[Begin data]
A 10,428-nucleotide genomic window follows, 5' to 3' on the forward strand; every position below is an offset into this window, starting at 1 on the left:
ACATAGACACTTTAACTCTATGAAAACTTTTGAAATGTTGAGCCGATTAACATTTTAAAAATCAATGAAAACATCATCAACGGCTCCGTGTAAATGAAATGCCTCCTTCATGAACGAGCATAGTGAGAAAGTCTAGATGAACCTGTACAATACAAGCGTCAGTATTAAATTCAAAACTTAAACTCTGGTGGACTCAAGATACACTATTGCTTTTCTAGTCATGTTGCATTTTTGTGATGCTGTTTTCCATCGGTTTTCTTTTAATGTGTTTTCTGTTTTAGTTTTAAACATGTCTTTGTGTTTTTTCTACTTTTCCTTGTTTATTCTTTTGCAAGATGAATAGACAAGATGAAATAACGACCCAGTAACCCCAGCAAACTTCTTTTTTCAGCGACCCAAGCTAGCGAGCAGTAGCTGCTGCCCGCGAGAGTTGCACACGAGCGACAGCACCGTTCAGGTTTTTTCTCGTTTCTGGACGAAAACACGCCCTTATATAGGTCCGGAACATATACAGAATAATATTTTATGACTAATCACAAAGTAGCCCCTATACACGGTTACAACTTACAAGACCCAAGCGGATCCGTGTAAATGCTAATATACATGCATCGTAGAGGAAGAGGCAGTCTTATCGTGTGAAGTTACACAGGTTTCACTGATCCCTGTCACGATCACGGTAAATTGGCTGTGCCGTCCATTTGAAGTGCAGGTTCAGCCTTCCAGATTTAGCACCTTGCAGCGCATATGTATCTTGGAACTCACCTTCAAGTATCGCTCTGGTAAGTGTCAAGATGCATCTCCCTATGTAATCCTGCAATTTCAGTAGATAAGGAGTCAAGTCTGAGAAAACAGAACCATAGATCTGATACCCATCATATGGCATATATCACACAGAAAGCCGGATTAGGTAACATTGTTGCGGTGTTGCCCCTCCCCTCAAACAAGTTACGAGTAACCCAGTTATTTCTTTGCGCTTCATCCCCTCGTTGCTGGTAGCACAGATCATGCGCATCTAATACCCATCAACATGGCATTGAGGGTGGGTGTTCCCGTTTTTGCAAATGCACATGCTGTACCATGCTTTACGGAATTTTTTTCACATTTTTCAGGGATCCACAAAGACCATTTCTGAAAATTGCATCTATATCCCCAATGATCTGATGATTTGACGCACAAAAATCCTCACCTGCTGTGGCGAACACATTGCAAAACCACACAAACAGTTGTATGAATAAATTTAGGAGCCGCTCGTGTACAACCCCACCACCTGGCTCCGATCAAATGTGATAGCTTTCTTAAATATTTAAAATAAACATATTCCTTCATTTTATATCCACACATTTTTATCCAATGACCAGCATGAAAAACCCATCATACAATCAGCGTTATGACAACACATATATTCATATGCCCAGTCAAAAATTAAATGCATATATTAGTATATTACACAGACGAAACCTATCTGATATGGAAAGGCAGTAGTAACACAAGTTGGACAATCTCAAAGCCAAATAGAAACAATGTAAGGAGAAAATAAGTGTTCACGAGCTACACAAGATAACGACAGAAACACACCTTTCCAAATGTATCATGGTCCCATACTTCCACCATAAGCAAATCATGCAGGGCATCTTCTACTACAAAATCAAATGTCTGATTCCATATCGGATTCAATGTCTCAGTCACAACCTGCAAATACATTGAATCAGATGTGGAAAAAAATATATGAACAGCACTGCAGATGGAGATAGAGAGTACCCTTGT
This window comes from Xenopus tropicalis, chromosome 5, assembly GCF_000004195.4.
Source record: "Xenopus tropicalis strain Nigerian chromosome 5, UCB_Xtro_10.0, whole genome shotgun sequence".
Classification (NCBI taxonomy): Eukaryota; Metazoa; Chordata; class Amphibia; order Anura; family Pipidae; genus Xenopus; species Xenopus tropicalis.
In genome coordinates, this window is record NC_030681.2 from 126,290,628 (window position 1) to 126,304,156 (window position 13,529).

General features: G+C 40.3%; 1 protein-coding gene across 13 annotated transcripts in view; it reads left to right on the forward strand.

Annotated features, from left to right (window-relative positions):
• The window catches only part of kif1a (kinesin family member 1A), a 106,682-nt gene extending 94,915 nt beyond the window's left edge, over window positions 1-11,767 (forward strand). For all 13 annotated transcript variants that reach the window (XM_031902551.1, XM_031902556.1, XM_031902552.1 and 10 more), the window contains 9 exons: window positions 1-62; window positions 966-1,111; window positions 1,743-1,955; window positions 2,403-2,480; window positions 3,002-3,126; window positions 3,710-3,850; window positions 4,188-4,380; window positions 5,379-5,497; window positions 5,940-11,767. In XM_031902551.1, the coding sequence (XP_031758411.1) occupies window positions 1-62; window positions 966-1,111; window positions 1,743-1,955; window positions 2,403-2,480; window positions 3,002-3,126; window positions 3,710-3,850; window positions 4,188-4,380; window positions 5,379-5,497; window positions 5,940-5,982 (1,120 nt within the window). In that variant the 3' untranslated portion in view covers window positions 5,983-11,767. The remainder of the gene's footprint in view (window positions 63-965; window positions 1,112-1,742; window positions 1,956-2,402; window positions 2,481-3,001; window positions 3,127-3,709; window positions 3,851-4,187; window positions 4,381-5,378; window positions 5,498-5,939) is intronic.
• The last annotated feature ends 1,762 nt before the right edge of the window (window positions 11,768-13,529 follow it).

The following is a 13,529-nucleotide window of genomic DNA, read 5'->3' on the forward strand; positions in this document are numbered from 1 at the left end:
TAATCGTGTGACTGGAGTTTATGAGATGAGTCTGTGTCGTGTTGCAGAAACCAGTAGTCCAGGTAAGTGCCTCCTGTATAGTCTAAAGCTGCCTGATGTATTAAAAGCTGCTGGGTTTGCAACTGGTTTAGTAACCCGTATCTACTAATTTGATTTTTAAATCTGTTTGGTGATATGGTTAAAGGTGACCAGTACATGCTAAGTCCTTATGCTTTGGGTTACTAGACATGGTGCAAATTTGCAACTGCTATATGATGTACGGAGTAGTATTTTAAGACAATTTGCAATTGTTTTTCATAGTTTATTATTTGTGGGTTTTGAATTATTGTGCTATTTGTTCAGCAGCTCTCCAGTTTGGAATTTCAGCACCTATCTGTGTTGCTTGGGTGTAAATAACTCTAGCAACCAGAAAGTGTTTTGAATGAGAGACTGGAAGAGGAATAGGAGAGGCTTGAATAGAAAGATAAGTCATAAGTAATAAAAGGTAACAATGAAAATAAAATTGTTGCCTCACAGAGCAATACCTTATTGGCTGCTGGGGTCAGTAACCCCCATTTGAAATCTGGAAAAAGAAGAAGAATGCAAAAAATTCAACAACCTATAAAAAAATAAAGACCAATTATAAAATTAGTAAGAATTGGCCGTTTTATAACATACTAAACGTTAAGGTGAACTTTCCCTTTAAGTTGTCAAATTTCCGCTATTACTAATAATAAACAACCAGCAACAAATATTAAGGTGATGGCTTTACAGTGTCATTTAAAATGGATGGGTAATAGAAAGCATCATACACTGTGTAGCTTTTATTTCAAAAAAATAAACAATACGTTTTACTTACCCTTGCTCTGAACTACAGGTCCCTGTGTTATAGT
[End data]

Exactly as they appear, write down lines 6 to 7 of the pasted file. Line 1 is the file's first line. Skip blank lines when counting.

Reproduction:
In genome coordinates, this window is record NC_030681.2 from 126,290,628 (window position 1) to 126,304,156 (window position 13,529).

General features: G+C 40.3%; 1 protein-coding gene across 13 annotated transcripts in view; it reads left to right on the forward strand.